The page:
Which kind of begs the question: Are all the subsidies – in the long run – helping or hurting a faster shift to renewable energy?

I don’t mean to be overly harsh on solar power. Obviously, I’m installing it at my house. In general, I’m in favor of boosting our mix of renewable energy usage versus non-renewables, because that just makes sense. A billion years of future solar power versus even a few remaining centuries of oil & gas certainly argues for using more of the former and less of the latter.


I’m a markets guy, however, and when an industry can’t become market-competitive over the years, it tends to just remain a niche player. Solar power is not yet – in a real markets sense – “sustainable.” As a markets guy I want to put on my Inigo Montoya accent to remind solar proponents who talk about solar power as “sustainable” to say “You keep using that word. I do not think it means what you think it means.”


The punchline

Ok, but can I make money installing panels at my house? I estimate that the annual return on my initial investment, after twenty-five years, would reach 6.3 percent. Theoretically, I could earn more than that, if I kept the panels installed for more than twenty-five years. On the other hand, I’ve learned the expected lifespan of the system is about twenty-five years, so it doesn’t make much sense to expect it to last longer than that, in my model.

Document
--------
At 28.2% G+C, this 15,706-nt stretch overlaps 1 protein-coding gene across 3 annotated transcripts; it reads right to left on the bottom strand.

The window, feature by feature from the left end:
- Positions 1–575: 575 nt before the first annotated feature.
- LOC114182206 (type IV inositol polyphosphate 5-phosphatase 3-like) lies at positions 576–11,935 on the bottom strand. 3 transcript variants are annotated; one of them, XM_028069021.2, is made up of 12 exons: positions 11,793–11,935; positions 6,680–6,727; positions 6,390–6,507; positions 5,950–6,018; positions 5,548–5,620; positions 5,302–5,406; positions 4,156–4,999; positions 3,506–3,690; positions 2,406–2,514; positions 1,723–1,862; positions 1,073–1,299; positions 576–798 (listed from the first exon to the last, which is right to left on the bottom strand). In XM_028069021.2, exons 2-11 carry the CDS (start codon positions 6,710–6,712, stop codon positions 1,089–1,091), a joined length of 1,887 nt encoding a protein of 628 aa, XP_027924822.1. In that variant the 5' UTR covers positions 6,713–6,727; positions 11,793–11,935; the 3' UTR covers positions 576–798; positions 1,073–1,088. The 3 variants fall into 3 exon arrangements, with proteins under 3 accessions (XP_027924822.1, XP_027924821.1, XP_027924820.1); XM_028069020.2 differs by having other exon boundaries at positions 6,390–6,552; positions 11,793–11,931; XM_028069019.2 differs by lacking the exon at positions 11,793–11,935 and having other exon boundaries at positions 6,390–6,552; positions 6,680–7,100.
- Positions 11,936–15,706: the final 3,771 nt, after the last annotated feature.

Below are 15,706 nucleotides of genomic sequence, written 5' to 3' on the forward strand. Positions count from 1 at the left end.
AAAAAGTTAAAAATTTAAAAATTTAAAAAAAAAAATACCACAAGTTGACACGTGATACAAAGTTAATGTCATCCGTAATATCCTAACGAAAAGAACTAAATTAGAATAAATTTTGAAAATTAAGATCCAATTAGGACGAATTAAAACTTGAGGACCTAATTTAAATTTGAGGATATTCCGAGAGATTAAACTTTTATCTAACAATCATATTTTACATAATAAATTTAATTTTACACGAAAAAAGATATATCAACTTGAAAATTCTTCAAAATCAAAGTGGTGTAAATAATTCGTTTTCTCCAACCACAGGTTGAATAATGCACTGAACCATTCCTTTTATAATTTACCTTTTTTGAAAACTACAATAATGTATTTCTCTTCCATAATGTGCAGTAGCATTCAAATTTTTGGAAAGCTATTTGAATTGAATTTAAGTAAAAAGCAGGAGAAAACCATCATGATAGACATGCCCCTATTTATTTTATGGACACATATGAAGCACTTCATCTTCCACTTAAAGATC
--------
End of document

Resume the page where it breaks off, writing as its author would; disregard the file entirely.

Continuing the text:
Is that enough?

What do I think about a 6.3 percent return personally on investment in renewable energy?

It sounds about right, as a private incentive to invest my money. 6.3 percent easily beats what I can earn in a wholly ‘safe’ investment, like a bond or a money market account. It’s also a return on money above what I pay on my mortgage, so that it makes theoretical financial sense to outlay the money for solar panels, rather than just pay down my mortgage principal faster. 6.3 percent is below historical long-term returns from stock investments, but that seems ok too. With any more federal and city subsidy, my “private return on capital” might seem excessive.

Like any model, a large number of assumptions go into calculating a financial return on solar panel installation.


These assumptions include the following: